Forthcoming in the Journal of Banking and Finance: “Bank Misconduct and Online Lending”

“Bank Misconduct and Online Lending” with Isaiah Hull, Yingjie Qi and Xin Zhang, Journal of Banking and Finance (forthcoming)

  • Abstract: We introduce a high quality proxy for bank misconduct that is constructed from Consumer Financial Protection Bureau (CFPB) complaint data. We employ this proxy to measure the impact of bank misconduct on the expansion of online lending in the United States. Using nearly complete loan and application data from the online lending market, we demonstrate that bank misconduct is associated with a statistically and economically significant increase in online lending demand at the state and county levels. This result is robust to the inclusion of bank credit supply shocks and holds for both broader and more narrowly-defined bank misconduct measures. Furthermore, we show that this effect is strongest for lower rated borrowers and weakest in states with high levels of generalized trust. (A13, G00, G21, K00)
The figure shows the estimated difference in the P2P’s share of total debt between treated and control counties. The horizontal axis shows the number of months that have elapsed since a major banking scandal occurred in the treatment counties. The vertical axis shows the difference in the P2P’s share of total debt. We identify the date of bank scandals through the use of newspaper articles drawn from Factiva and CFPB enforcement actions. These events are also associated with sharp increases in the number of reported CFPB complaints.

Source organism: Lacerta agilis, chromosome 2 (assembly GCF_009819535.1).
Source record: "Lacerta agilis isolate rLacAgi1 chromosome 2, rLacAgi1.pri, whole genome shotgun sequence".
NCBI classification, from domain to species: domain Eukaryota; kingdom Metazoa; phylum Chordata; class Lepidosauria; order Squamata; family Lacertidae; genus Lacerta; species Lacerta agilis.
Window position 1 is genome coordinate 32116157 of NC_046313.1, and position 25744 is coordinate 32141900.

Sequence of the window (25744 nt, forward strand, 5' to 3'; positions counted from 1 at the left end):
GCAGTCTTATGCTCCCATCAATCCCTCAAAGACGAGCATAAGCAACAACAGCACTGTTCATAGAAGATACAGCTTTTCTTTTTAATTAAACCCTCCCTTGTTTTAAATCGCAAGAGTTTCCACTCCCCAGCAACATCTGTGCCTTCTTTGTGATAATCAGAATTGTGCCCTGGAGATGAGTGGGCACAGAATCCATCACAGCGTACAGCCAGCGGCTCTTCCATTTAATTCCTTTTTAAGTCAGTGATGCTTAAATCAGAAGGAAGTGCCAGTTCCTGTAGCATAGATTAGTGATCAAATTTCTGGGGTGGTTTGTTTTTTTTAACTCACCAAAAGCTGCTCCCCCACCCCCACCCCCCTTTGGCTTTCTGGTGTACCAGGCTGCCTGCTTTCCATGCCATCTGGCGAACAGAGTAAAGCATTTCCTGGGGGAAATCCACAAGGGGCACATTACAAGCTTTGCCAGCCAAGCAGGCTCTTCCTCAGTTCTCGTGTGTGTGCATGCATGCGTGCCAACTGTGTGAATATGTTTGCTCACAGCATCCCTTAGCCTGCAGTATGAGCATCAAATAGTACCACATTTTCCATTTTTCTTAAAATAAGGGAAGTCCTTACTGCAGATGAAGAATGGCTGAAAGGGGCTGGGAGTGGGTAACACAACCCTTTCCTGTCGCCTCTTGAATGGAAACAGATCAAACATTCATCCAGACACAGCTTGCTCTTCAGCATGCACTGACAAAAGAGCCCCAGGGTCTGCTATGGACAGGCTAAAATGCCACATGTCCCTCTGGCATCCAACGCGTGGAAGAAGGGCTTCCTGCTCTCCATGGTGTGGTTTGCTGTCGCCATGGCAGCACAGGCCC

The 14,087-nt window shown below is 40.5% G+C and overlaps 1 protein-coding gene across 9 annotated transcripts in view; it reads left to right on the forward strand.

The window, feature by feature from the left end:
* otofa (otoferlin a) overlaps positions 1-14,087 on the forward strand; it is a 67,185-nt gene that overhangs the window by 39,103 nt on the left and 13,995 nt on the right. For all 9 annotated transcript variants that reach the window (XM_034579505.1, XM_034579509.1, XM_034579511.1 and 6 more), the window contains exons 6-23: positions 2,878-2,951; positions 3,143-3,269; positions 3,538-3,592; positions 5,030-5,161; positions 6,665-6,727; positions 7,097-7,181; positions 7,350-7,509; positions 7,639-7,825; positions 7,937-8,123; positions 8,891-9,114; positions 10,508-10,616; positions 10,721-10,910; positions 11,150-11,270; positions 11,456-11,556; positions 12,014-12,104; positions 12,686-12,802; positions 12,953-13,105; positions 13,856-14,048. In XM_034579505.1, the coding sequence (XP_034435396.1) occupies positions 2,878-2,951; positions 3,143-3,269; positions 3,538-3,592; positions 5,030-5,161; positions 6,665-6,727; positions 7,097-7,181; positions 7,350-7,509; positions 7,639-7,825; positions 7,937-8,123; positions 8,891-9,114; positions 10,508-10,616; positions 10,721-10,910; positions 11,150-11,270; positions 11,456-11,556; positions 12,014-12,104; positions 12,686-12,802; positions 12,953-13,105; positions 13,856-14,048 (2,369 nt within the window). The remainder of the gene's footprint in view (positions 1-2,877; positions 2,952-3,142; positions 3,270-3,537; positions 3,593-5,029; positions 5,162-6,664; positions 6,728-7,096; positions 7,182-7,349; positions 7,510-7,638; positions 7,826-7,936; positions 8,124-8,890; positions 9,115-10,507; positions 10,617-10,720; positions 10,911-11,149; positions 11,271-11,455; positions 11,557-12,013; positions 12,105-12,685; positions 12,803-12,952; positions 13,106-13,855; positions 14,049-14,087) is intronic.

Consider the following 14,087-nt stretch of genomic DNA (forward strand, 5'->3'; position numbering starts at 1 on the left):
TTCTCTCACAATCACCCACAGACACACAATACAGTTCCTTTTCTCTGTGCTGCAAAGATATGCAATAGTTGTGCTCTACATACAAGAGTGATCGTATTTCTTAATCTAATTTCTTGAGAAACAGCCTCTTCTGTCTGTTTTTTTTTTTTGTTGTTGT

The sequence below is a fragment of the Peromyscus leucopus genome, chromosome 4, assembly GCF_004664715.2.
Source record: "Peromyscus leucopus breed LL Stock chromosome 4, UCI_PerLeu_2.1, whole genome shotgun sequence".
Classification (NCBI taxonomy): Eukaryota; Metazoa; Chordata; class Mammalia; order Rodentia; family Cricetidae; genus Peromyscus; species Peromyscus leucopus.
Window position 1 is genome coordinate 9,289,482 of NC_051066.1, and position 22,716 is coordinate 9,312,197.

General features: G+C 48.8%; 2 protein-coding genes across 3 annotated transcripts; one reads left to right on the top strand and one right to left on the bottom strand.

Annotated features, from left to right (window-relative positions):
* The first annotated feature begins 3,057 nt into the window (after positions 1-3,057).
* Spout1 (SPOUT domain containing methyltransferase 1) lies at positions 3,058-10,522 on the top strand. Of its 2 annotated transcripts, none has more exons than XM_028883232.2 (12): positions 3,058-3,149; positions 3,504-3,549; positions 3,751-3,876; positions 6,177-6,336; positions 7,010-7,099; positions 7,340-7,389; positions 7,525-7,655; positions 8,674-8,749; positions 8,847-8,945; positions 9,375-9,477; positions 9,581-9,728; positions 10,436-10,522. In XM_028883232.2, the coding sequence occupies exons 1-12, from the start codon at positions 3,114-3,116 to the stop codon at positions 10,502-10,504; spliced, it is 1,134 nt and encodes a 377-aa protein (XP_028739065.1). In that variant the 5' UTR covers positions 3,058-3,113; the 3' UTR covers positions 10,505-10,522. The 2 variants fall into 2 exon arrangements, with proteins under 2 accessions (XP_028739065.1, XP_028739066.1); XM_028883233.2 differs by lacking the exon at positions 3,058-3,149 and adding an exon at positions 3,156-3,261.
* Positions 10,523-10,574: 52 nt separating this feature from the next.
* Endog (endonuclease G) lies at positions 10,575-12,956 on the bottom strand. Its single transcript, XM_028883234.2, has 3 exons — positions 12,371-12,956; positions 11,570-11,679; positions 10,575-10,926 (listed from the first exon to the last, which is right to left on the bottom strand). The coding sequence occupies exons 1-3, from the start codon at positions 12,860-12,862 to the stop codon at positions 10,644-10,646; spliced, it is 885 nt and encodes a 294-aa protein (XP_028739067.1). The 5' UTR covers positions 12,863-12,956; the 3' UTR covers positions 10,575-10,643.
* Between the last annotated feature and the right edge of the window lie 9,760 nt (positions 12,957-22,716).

• Keywords: financial development, consumer loans, bank misconduct, FinTech.

New version of “Bank Misconduct and Online Lending”

“Bank Misconduct and Online Lending” with Isaiah Hull (Sveriges Riksbank), Yingjie Qi (Stockholm School of Economics) and Xin Zhang (Sveriges Riksbank)

  • Abstract:

We introduce a high quality proxy for bank misconduct that is constructed from
Consumer Financial Protection (CFPB) complaint data. We employ this proxy to
measure the impact of bank misconduct on the expansion of online lending in the
United States. Using nearly complete loan and application data from the online lending
market, we demonstrate that bank misconduct is associated with a statistically and
economically signi cant increase in online lending demand at the state and county
levels. This result is robust to the inclusion of bank credit supply shocks and holds for
both broader and more narrowly-de ned bank misconduct measures. Furthermore, we
show that this e ect is strongest for lower rated borrowers and weakest in states with
high levels of generalized trust.

  • Keywords: financial development, consumer loans, bank misconduct, FinTech.

Revised version of “Fire Sale Bank Recapitalizations”

“Optimal Bank Capitalization in Crowded Markets” with Mike Mariathasan (KU Leuven)
(This version: 08/2017; First version: 09/2015; Sveriges Riksbank Working Paper No. 312)

  • Abstract:

We study banks’ optimal equity buffer in general equilibrium, as well as their ex-post response to under-capitalization. Developing a “pecking order theory” for private recapitalizations, our benchmark model identifies equity issuance as individually and socially optimal, compared to deleveraging, and conditions that invert the individually optimal ranking. Ex-ante, the imperfectly elastic supply of capital, incomplete insurance markets and costly bankruptcies give rise to inefficiently high capital shortfalls and excessive insolvencies. Abstracting from moral hazard and informational asymmetries, we therefore provide a novel rationale for macroprudential capital regulation emerges and a new set of testable implications about banks’ capital structure management.

  • Keywords: bank capital, macroprudential regulation, incomplete markets, financial market segmentation, constrained inefficiency.

Revised version of a “A Wake-up Call Theory of Contagion”

“A wake-up call theory or contagion” with Toni Ahnert (Bank of Canada)
(This version: 05/2017; First version: 06/2012)

  • Abstract: